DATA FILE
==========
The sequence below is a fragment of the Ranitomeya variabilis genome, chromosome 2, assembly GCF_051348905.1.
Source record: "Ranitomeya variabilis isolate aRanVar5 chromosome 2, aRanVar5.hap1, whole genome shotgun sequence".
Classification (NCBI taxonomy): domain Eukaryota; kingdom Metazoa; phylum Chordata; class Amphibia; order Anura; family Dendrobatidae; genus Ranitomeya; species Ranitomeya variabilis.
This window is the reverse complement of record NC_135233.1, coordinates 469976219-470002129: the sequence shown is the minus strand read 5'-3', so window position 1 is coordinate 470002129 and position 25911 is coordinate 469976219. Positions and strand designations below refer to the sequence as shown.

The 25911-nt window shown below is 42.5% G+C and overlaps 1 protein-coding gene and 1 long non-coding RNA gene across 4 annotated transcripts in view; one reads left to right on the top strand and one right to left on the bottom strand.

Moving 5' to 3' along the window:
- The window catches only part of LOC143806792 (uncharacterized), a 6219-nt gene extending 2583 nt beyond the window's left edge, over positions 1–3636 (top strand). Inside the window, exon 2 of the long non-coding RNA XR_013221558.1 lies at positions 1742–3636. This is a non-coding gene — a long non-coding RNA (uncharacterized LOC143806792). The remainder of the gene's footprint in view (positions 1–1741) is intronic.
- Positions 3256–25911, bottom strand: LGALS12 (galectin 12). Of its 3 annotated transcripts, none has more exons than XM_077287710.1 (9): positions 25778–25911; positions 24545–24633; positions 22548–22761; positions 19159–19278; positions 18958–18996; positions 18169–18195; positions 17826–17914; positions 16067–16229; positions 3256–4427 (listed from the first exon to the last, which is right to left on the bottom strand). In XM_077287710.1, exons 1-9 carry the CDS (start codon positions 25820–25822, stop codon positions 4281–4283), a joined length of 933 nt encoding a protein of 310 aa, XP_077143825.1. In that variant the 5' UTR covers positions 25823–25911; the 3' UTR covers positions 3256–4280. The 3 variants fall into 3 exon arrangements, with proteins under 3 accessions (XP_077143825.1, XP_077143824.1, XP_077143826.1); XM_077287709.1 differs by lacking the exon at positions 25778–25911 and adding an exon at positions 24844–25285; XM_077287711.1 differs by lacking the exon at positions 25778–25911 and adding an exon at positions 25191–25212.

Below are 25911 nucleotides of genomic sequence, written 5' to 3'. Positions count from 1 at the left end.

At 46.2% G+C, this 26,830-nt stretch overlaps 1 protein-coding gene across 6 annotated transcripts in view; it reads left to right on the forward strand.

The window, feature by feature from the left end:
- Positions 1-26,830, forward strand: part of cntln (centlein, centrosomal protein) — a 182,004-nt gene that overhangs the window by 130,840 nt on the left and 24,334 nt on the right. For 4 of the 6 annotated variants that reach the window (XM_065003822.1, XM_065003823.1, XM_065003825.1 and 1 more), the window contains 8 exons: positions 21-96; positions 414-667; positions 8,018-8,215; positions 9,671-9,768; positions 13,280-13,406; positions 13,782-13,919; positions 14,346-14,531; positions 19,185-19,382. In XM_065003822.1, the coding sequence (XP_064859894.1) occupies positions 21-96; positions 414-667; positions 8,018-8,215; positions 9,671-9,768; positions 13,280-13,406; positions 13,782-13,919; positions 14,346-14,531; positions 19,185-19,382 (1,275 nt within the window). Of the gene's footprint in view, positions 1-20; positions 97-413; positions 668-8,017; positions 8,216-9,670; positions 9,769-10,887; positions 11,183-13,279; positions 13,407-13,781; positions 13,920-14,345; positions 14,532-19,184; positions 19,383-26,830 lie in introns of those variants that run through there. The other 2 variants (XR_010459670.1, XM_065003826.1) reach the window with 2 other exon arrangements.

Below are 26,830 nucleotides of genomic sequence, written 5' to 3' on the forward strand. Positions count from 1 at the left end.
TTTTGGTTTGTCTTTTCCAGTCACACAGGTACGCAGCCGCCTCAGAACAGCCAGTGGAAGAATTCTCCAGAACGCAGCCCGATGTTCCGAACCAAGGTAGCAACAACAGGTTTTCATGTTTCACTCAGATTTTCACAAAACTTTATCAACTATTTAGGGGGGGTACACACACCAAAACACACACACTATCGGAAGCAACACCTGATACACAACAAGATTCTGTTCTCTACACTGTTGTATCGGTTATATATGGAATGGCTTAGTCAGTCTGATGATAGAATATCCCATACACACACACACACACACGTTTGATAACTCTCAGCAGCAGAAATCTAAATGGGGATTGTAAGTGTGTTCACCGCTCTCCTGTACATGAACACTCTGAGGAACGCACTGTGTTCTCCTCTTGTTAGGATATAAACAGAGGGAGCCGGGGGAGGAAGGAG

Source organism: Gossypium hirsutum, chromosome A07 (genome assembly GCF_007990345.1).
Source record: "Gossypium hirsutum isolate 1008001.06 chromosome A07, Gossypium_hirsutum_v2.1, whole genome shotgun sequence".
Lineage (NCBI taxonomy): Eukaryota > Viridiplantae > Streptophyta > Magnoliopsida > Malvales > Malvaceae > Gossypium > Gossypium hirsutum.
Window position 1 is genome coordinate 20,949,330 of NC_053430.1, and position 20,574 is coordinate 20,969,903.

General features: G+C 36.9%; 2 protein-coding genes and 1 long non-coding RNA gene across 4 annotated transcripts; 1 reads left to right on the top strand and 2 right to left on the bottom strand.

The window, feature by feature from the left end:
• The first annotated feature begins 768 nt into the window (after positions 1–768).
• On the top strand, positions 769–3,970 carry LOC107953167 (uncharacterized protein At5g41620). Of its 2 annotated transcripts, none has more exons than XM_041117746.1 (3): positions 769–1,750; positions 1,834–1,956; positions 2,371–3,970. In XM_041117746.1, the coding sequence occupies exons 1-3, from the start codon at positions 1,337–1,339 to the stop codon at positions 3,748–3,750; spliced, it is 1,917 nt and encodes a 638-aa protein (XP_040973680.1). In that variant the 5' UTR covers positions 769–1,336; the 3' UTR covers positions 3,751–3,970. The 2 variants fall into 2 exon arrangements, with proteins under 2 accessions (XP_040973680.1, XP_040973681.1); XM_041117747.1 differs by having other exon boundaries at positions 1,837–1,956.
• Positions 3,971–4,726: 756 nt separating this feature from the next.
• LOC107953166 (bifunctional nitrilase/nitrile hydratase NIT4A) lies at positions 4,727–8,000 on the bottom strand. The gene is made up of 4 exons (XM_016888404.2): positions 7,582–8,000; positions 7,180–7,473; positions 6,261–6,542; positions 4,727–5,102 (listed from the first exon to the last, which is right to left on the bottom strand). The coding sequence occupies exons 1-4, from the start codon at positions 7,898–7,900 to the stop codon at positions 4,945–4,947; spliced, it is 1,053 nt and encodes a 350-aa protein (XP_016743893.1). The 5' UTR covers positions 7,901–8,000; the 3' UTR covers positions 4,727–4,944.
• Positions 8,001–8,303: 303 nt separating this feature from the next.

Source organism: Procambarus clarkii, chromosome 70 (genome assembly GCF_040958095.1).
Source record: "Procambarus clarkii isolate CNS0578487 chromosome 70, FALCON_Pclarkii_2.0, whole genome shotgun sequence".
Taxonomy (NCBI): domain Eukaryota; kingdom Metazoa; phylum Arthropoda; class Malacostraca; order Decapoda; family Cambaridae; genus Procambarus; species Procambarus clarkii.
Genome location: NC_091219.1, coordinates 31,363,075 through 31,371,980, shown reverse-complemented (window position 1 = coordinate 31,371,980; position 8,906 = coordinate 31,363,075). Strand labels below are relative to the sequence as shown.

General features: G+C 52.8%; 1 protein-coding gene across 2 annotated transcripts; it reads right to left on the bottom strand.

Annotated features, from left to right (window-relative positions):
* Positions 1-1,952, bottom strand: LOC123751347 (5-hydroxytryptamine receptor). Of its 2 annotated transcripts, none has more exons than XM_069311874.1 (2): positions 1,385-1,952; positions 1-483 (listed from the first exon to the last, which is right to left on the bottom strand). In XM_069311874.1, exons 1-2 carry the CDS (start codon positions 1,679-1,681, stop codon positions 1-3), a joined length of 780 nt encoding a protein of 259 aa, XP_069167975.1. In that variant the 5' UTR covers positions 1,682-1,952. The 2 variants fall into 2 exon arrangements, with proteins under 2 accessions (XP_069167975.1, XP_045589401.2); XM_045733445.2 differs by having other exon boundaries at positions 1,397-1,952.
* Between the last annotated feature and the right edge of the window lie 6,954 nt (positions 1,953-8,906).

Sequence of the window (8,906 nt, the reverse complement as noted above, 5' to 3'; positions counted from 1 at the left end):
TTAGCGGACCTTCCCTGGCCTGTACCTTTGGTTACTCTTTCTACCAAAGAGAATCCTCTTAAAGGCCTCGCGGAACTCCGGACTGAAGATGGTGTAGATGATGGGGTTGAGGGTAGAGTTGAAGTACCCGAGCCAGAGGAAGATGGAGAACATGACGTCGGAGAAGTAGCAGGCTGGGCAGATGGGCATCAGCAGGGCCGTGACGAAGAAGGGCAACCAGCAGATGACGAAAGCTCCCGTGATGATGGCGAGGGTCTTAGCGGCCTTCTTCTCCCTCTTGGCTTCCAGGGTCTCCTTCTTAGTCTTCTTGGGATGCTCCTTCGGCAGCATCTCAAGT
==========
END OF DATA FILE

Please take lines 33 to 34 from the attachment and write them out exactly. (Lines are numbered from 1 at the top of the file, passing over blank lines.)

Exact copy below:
* Between the last annotated feature and the right edge of the window lie 6,954 nt (positions 1,953-8,906).

Sequence of the window (8,906 nt, the reverse complement as noted above, 5' to 3'; positions counted from 1 at the left end):